What this means for us is that our opening preparation needs to be a battle for two things:

a) To get the type of positions we prefer. This is often easier if we are technically inclined.

b) To surprise the opponents when we can. We have a bigger chance of doing so when we have some core openings as well.

This leads to my recommendation.

1) You need to seriously understand in which positions you play best. Divide the game up into 4-6 different types of play and do statistics (I should write a blog post about how to do this and get some people to join in as an experiment!), as the result might surprise you.

2) Develop some opening lines that you know well. Have something you can always play against anyone and where you know the details well.

3) About 2-3 weeks before an important tournament (most tournaments are important, but we do not always have 2-3 weeks of extra time before them) decide on some surprise variations you want to prepare. We all know that you cannot prepare them to the same level as your main system, but you can do a lot better than an opponent can do with 30 minutes for the opening phase of the game. And also a lot better than you will do if you scramble for 2 hours before the game, as many do. Obviously you can always save the material you have been working on and use it another time. Updating it a year down the line will not be hard…

2) I have got stuck at some level for quite some time. What do you think after studying my games and what would you recommend to make a breakthrough?

(Again I feel this question refers to many other players who are sort of stuck after reaching at a certain level)

About this I cannot make a general comment on the blog.

I felt that you could not calculate properly. This is a major obstacle. In order to reap what you sow during a game, you need to be able to calculate difficult positions. A lot of work on calculation would be a good idea and it would help you a lot, I think.

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  1. Jupp53
    July 1st, 2014 at 09:32 | #1

    Well. Nothing to disagree if I were 2200+ probably. But I’m 19xx and so I’m weak in every area of the game.

    What I do: Analyse my own games with a trainer. Play tournaments to get stronger opposition. Train tactics. Learn Endgames.

    What I really don’t know: Which kind of positions I do prefer? Two years ago this seemed totally clear. Doing the Khmelnitzky – Chess Exam tactics was my weakest spot. Then I was a low 18xx player. Following the books advice and my trainer I have worked on it. Now I’m in a phase of desorientation. My trainer asks me to train endings, what I have started. But in the games I really don’t know what I prefer to play.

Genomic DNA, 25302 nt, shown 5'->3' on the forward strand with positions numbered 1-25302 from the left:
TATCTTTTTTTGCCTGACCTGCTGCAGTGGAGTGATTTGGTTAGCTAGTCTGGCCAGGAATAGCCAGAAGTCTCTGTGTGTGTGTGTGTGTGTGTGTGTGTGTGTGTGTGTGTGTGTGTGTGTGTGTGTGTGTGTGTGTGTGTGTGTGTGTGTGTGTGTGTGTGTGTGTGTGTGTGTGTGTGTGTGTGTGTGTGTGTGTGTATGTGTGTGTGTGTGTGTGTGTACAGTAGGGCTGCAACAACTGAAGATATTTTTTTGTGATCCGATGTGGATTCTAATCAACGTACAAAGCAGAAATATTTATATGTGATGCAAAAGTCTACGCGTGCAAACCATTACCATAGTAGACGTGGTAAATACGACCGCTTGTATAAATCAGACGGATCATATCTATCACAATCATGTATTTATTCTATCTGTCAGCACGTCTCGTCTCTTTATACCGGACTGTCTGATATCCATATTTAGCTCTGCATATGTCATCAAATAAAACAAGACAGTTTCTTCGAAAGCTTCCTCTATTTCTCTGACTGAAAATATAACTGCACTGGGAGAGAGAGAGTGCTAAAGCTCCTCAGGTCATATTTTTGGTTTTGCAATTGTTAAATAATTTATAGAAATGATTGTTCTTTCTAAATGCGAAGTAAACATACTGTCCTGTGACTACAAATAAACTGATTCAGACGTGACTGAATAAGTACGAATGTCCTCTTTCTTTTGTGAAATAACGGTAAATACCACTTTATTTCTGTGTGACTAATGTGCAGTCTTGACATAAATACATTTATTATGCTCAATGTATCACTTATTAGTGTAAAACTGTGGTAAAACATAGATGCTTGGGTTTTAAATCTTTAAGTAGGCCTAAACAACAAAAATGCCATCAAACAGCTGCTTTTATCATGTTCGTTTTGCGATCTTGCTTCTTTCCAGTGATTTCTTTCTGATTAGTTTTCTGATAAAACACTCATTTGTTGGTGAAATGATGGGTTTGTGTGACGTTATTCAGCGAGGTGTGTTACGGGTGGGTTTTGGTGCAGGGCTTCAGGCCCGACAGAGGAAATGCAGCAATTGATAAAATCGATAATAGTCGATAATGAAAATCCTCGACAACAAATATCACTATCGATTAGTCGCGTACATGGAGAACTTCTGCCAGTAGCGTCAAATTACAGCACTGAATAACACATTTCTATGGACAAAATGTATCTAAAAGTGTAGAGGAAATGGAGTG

It’s somewhat funny. I like everything but I feel I don’t act well an every area of the game.

  2. Andre
    July 1st, 2014 at 14:23 | #2

    Very interesting blog post. I’m looking forward to the other parts.

  3. Janman
    July 1st, 2014 at 14:41 | #3

    @Andre
    Hear, hear

  4. Bebbe
    July 1st, 2014 at 16:37 | #4

    I agree that this is good if you have the time available.
    What is your advice if there is very little time for chess study?

    I am a reasonably strong player who is trying to preserve my
    strength by playing around 2-10 serious games per year.

    I’m planning to make a comeback (to play more) in a couple of years
    and to play in IM- and GM-tournaments.

    I analyze my own (few) games, study openings and the associated middle games, play blitz on the internet (with the aim to test my opening repertoire and to train tactics) and study the endgame a bit.

    I dont have the time to solve difficult exercises, so I guess my play is rather shallow right now.

    What is your suggestion?

  5. Mathijs
    July 1st, 2014 at 18:06 | #5

    “Divide the game up into 4-6 different types of play ”
    It would be very interesting indeed if you could do a blogpost on this. I always used to think that there were really only two types of position: tactical/attacking and positional/technical, where I was more of an attacking player. But since I took up the KID about a year ago, I realized that there is a also a more maneouvring kind of attacking chess that I understand very little about. I think merely listing these 4-6 types of positions would already show me which areas I could stand the most improvement. Maybe the same would go for others.

  6. James
    July 1st, 2014 at 18:59 | #6

    @Jacob I’m interested in which openings you would define as good? Against 1.e4 do you think 1…e5 and the Sicilian are the best choices? Or would you include the French and Caro-Kann in the “good” category as well? Against 1.d4 I would also be interested in your opinion on the King’s Indians’s viability. IM Greg Shahade wrote an article on what he considered the best openings a couple years ago that I found interesting: http://main.uschess.org/content/view/11634/658/ I would be interested to know whether you agree with his assumptions or where you differ from him. I think Kasparov said in an interview during his 1990 WCh match with Karpov that all “normal” openings are sound. However he didn’t go into specifics, if I remember correctly his answer was to the following question by interviewer: “you once said the Gruenfeld is completely sound so why did you play the King’s Indian?”

  7. Ramiro
    July 1st, 2014 at 23:01 | #7

    My first comment in your blog.
    I am IM (2400) 39 years old. Not improving, but just mantaining strenght is difficult at this age.